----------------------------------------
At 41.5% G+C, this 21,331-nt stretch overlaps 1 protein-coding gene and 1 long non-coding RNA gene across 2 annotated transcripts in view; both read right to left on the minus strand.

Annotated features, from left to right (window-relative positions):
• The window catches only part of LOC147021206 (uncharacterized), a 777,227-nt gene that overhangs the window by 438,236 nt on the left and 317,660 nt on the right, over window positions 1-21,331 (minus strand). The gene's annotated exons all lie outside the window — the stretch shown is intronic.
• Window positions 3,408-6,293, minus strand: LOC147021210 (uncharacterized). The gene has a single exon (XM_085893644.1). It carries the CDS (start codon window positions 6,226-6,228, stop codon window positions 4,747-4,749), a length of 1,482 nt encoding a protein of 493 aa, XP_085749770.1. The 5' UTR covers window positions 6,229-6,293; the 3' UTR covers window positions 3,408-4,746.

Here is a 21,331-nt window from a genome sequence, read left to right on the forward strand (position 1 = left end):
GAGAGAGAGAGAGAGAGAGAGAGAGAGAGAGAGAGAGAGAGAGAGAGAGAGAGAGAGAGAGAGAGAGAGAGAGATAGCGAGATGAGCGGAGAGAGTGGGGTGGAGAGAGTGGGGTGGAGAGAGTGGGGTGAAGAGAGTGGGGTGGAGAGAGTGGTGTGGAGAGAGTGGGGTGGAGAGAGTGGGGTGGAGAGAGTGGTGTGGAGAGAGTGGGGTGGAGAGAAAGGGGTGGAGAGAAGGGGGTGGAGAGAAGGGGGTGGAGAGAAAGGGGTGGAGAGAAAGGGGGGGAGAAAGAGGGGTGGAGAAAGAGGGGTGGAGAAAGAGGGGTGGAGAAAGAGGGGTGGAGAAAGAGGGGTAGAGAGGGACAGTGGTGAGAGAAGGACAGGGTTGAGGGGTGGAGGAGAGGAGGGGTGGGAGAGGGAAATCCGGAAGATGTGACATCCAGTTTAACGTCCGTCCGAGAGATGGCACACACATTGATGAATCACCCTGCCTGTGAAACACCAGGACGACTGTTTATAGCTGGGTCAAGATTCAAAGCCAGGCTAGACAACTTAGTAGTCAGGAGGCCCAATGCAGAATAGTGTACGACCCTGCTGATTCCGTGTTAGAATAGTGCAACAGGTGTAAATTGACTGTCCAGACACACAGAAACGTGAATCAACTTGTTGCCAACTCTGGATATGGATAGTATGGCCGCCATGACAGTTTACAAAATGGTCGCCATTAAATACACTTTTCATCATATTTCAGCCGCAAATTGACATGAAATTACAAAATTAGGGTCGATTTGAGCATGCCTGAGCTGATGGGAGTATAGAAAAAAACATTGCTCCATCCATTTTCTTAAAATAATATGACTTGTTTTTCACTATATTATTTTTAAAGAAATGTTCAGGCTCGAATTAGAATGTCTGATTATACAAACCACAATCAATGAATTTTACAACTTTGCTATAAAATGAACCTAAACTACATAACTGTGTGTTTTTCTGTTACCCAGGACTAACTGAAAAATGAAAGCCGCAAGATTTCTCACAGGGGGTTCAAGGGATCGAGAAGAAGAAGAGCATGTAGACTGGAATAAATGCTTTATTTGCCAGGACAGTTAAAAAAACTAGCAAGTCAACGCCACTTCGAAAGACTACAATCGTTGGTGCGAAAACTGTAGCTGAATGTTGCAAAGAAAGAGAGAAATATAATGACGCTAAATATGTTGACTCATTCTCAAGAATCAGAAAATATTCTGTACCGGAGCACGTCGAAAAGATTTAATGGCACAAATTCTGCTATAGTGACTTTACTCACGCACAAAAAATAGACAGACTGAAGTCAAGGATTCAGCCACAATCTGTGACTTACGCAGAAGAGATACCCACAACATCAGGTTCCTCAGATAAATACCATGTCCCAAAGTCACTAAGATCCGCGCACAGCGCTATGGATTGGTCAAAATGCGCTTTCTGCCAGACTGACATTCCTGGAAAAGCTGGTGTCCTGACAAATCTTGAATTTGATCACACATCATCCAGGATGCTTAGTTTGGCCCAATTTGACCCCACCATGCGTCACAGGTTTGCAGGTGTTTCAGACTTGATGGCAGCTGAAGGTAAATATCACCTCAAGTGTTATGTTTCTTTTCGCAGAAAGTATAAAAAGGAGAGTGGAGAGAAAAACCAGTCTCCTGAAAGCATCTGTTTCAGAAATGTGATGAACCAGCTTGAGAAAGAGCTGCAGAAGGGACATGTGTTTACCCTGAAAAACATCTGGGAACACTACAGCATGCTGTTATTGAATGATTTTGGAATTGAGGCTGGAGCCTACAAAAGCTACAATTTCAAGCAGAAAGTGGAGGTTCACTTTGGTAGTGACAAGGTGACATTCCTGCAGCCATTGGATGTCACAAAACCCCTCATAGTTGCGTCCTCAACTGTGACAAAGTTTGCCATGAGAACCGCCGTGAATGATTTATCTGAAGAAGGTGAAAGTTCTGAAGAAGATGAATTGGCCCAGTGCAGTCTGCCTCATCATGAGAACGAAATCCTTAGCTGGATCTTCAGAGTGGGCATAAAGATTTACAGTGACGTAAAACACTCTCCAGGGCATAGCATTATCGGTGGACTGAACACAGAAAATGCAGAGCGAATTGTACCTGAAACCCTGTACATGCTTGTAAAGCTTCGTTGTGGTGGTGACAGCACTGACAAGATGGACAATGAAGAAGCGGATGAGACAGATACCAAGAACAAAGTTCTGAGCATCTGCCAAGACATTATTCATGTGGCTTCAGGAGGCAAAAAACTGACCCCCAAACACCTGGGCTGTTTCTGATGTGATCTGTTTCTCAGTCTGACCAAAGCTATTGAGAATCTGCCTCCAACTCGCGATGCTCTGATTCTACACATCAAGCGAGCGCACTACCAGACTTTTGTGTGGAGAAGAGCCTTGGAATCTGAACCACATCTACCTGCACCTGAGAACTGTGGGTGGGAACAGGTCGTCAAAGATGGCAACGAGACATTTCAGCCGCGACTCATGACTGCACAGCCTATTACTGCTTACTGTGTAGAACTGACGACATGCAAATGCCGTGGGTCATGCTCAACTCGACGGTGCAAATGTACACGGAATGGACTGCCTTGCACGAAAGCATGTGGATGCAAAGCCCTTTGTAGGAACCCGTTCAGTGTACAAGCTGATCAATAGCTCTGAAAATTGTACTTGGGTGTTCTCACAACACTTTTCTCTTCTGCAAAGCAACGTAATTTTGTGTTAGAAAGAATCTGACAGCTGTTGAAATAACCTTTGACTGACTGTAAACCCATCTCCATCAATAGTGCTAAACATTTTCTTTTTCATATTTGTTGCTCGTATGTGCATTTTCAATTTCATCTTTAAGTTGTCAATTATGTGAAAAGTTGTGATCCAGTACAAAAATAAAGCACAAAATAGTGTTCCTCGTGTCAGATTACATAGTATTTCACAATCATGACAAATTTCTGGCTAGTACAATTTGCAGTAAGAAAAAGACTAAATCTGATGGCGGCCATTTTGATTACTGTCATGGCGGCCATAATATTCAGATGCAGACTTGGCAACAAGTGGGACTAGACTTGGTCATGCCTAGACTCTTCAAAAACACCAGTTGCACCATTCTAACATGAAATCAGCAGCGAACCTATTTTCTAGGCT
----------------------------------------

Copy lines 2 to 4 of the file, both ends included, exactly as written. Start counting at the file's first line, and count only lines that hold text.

Annotated features, from left to right (window-relative positions):
• The window catches only part of LOC147021206 (uncharacterized), a 777,227-nt gene that overhangs the window by 438,236 nt on the left and 317,660 nt on the right, over window positions 1-21,331 (minus strand). The gene's annotated exons all lie outside the window — the stretch shown is intronic.
• Window positions 3,408-6,293, minus strand: LOC147021210 (uncharacterized). The gene has a single exon (XM_085893644.1). It carries the CDS (start codon window positions 6,226-6,228, stop codon window positions 4,747-4,749), a length of 1,482 nt encoding a protein of 493 aa, XP_085749770.1. The 5' UTR covers window positions 6,229-6,293; the 3' UTR covers window positions 3,408-4,746.